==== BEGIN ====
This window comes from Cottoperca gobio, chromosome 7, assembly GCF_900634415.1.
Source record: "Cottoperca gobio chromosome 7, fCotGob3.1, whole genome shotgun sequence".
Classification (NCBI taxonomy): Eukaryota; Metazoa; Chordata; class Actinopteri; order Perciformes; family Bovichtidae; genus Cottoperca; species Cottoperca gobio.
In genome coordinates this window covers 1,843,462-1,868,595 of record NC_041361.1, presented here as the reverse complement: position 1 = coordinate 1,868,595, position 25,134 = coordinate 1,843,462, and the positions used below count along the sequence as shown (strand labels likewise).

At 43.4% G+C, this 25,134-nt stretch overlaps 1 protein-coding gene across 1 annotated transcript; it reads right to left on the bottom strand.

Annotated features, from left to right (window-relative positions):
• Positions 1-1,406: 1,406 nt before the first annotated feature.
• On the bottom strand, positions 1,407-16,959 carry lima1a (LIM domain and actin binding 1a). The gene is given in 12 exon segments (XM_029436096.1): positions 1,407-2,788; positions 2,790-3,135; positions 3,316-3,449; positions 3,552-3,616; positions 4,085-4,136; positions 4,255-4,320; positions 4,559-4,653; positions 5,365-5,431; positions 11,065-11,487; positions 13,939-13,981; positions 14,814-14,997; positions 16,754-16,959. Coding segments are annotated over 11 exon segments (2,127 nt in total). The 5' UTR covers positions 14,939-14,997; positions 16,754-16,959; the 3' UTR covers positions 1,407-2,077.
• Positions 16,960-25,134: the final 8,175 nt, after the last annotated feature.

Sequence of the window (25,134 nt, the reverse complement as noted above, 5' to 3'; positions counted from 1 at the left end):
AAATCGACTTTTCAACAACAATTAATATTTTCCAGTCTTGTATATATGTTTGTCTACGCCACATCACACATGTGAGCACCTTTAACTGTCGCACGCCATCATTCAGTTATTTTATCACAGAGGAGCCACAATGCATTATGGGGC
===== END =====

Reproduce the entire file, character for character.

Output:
This window comes from Cottoperca gobio, chromosome 7, assembly GCF_900634415.1.
Source record: "Cottoperca gobio chromosome 7, fCotGob3.1, whole genome shotgun sequence".
Classification (NCBI taxonomy): Eukaryota; Metazoa; Chordata; class Actinopteri; order Perciformes; family Bovichtidae; genus Cottoperca; species Cottoperca gobio.
In genome coordinates this window covers 1,843,462-1,868,595 of record NC_041361.1, presented here as the reverse complement: position 1 = coordinate 1,868,595, position 25,134 = coordinate 1,843,462, and the positions used below count along the sequence as shown (strand labels likewise).

At 43.4% G+C, this 25,134-nt stretch overlaps 1 protein-coding gene across 1 annotated transcript; it reads right to left on the bottom strand.

Annotated features, from left to right (window-relative positions):
• Positions 1-1,406: 1,406 nt before the first annotated feature.
• On the bottom strand, positions 1,407-16,959 carry lima1a (LIM domain and actin binding 1a). The gene is given in 12 exon segments (XM_029436096.1): positions 1,407-2,788; positions 2,790-3,135; positions 3,316-3,449; positions 3,552-3,616; positions 4,085-4,136; positions 4,255-4,320; positions 4,559-4,653; positions 5,365-5,431; positions 11,065-11,487; positions 13,939-13,981; positions 14,814-14,997; positions 16,754-16,959. Coding segments are annotated over 11 exon segments (2,127 nt in total). The 5' UTR covers positions 14,939-14,997; positions 16,754-16,959; the 3' UTR covers positions 1,407-2,077.
• Positions 16,960-25,134: the final 8,175 nt, after the last annotated feature.

Sequence of the window (25,134 nt, the reverse complement as noted above, 5' to 3'; positions counted from 1 at the left end):
AAATCGACTTTTCAACAACAATTAATATTTTCCAGTCTTGTATATATGTTTGTCTACGCCACATCACACATGTGAGCACCTTTAACTGTCGCACGCCATCATTCAGTTATTTTATCACAGAGGAGCCACAATGCATTATGGGGC